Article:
The Green Book Teaches a Lesson about Segregation

While watching The Green Book, a movie based on a true story that takes place in the
1960s, one can gain a deeper understanding of the meanings of two profound words in American
history. These two words are “racial segregation.” According to Britannica, racial segregation is
the “practice of restricting people to certain circumscribed areas of residence or to separate
institutions (e.g., schools, churches) and facilities (parks, playgrounds, restaurants, restrooms) on
the basis of race or alleged race.” In order to better understand racial segregation, one must take
the time to learn about African Diaspora, the spreading of Africans across the world, especially
in the Americas. The Africans, who survived the excruciating long, painful boat ride from Africa
to America, were made to work in plantations under horrid conditions. In Latin America,
hereditary slavery was not practiced.

However, the United States practiced hereditary slavery,which is why the African-American race
had been suppressed from their very start. After slavery was abolished, African-American families
were poor and the vast majority of them became sharecroppers. This, however, segregated African-Americans
from the racist, white supremacist society that had no qualms about segregating people by the color of
their skin. This led to laws, such as the infamous Jim Crow Laws, that continued to segregate
African-Americans in the United States, especially in the southern part of the nation. Racial segregation
has always been at the core of America, making not only slavery but also racial segregation an American institution.
Thus, it is reasonable to assume that the United States had never been a place of true equal opportunity
for African-Americans.

Racial segregation is prevalent in The Green Book as Dr. Shirley, a famous, African-American pianist,
travels alongside with Tony Lip, an Italian-American bouncer from New York, in order to perform at concerts
in the “Deep South.” Dr. Shirley, at one point, is arrested and brought to the police office for no apparent
reason. Fortunately, Dr. Shirley is helped by Tony Lip, who pays off the corrupt, racist police officers who
arrested Dr. Shirley. Another time when Dr. Shirley was in trouble was at a local, southern bar where white
men were abusing and mocking Dr. Shirley simply because he was a black man. Luckily, Tony Lip was able to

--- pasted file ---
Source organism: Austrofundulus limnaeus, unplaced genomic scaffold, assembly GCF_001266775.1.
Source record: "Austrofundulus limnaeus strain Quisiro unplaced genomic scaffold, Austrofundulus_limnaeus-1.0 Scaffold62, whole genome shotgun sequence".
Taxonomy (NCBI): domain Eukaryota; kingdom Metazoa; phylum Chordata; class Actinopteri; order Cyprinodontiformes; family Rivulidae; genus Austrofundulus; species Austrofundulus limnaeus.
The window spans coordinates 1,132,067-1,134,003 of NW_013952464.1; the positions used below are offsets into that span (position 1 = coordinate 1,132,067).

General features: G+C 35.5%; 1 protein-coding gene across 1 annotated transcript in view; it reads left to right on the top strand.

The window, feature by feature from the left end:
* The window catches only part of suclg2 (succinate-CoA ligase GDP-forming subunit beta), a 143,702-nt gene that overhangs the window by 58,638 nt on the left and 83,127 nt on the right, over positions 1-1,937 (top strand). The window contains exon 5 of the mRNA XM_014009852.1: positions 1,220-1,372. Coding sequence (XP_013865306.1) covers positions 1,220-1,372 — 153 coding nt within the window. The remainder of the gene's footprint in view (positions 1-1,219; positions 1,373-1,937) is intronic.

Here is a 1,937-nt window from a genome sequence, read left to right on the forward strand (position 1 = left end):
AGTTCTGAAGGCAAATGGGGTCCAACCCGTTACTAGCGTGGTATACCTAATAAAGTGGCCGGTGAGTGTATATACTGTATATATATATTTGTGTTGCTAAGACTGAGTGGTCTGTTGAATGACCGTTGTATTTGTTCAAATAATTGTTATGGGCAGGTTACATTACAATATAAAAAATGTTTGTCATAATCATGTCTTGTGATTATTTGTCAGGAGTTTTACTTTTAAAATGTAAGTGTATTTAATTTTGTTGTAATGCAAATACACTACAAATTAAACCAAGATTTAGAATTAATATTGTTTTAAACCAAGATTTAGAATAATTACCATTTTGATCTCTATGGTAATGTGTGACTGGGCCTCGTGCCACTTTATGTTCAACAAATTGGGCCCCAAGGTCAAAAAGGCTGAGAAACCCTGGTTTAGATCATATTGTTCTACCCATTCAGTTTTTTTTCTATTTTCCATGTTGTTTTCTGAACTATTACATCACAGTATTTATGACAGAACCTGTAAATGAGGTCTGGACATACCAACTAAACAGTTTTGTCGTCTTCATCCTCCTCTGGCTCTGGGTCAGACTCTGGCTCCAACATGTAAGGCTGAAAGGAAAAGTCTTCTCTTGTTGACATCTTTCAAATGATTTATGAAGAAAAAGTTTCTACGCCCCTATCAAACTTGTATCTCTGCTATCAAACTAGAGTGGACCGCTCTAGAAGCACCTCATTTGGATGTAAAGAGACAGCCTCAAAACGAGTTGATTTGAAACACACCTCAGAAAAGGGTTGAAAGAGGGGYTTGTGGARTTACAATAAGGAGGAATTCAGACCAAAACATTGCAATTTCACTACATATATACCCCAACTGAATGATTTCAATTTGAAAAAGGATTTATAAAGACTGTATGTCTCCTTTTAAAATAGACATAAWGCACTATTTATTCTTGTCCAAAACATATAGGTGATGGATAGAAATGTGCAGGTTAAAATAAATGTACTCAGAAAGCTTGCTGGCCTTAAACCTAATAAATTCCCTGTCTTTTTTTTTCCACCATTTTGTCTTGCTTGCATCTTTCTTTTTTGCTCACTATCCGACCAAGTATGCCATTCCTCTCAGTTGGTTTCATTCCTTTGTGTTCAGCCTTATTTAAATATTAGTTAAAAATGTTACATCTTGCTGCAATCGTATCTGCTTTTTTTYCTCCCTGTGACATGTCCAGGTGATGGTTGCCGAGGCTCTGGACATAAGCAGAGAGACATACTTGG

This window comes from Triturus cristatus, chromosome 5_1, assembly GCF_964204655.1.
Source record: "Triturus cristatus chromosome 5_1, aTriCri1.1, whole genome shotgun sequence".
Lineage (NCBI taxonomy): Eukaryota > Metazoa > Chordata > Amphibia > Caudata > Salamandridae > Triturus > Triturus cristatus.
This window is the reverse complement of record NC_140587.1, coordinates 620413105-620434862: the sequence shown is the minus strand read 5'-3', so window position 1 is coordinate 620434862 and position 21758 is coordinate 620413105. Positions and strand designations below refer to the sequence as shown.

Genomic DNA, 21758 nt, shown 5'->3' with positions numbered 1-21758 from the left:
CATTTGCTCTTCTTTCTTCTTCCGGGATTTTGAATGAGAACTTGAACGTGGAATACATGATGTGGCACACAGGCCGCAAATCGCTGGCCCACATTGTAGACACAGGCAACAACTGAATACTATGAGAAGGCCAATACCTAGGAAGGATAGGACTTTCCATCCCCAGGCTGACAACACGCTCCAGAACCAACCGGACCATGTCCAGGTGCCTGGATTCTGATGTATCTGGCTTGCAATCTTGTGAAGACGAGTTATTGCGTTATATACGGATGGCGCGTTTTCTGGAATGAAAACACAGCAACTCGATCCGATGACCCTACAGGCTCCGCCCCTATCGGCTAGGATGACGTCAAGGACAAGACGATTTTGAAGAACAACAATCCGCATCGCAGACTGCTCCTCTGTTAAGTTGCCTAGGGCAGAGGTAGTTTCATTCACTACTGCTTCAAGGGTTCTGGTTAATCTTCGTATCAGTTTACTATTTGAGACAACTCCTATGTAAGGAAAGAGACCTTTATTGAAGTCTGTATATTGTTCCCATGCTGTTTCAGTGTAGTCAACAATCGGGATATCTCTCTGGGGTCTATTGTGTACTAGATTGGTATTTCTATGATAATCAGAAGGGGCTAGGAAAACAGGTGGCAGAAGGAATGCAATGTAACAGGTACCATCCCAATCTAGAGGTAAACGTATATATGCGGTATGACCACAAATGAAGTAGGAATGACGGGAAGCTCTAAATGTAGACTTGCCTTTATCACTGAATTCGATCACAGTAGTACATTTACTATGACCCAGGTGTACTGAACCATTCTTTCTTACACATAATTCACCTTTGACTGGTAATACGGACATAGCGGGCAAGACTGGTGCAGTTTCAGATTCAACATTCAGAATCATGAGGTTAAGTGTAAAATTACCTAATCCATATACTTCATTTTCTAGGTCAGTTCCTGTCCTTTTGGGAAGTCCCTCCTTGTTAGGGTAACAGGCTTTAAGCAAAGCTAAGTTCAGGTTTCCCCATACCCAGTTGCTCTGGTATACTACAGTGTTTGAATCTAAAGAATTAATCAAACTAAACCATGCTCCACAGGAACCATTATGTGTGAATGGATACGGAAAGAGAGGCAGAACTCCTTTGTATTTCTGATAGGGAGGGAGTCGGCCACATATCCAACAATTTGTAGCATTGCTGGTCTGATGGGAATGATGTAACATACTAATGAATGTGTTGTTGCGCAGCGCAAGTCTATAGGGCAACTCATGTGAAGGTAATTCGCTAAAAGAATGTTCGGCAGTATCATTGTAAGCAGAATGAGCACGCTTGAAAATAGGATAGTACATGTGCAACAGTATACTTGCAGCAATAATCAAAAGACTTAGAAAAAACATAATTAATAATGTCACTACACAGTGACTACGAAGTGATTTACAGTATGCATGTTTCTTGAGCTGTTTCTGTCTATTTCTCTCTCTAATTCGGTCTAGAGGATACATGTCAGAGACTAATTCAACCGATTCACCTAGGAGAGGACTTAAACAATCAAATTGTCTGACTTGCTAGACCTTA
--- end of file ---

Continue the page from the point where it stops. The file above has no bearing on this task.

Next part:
intervene and save Dr. Shirley from a seemingly difficult situation. These two scenes prove that
Dr.Shirley was mistreated solely due to his race. Perhaps the most eye-opening scene from the
movie was when Dr.Shirley was refused meal service at venue at which he was supposed to
perform. The manager of the venue argues that Dr. Shirley cannot eat with the white people as
“that is simply not how things are done down here.” This statement causes Tony Lip to suggest
to Dr.Shirley that it is not worth his time to perform for “white trash,” who practice racial
segregation. Furthermore, the movie director makes it a point to portray racial segregation by
showing the kind of run-down hotels Dr. Shirley had to stay at simply because of his race.

Dr. Shirley has an eye-opening moment when he sees racial segregation at a plantation where only
African-American workers are working. It becomes apparent to Dr. Shirley that “his people” are
subjected to a different life than his own life. This makes Dr.Shirley emotional as he thinks about
his own racial identity. All in all, racial segregation, an American institution, and racial
discrimination are brought up several times throughout “The Green Book.”
Since racial segregation is an American institution, it is important to realize that racial
segregation continues to be a problem. Nowadays, housing discrimination segregates African-Americans
from residing in certain areas. This not only leads to segregated residential areas but also leads to
segregated schools, libraries, and communal centers. This explains why African-Americans, in many cases,
are still not given access to a good education. This must change as one of the only ways to
achieve economic success in life is through a good education.

These economic issues create a cycle that sets African-Americans up for failure. Furthermore,
African-American families cannot afford good quality healthcare and health insurance. This
explains why African-American women continue to have more labor complications than women
of any other race. In order to ensure that African-Americans are able to live in safe communities,
receive a good-quality education, and obtain top-notch healthcare, segregation must be
systematically broken down. This is a seemingly difficult task as segregation is an American
institution. All in all, the history of Africans in America, the movie The Green Book, and the
current state of troublesome affairs for the African-American community call for more
integration and less segregation.